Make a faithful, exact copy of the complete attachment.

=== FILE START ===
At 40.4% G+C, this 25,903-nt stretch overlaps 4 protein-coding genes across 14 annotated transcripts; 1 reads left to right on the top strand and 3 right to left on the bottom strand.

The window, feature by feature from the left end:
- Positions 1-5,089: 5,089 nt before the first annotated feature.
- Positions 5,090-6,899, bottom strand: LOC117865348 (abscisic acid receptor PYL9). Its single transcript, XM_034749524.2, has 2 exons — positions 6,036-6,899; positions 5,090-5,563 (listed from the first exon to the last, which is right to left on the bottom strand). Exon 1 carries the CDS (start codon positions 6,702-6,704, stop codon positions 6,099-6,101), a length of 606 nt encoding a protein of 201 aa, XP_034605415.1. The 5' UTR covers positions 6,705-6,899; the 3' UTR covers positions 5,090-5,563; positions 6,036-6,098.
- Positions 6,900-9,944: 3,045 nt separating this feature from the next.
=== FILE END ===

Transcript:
At 40.4% G+C, this 25,903-nt stretch overlaps 4 protein-coding genes across 14 annotated transcripts; 1 reads left to right on the top strand and 3 right to left on the bottom strand.

The window, feature by feature from the left end:
- Positions 1-5,089: 5,089 nt before the first annotated feature.
- Positions 5,090-6,899, bottom strand: LOC117865348 (abscisic acid receptor PYL9). Its single transcript, XM_034749524.2, has 2 exons — positions 6,036-6,899; positions 5,090-5,563 (listed from the first exon to the last, which is right to left on the bottom strand). Exon 1 carries the CDS (start codon positions 6,702-6,704, stop codon positions 6,099-6,101), a length of 606 nt encoding a protein of 201 aa, XP_034605415.1. The 5' UTR covers positions 6,705-6,899; the 3' UTR covers positions 5,090-5,563; positions 6,036-6,098.
- Positions 6,900-9,944: 3,045 nt separating this feature from the next.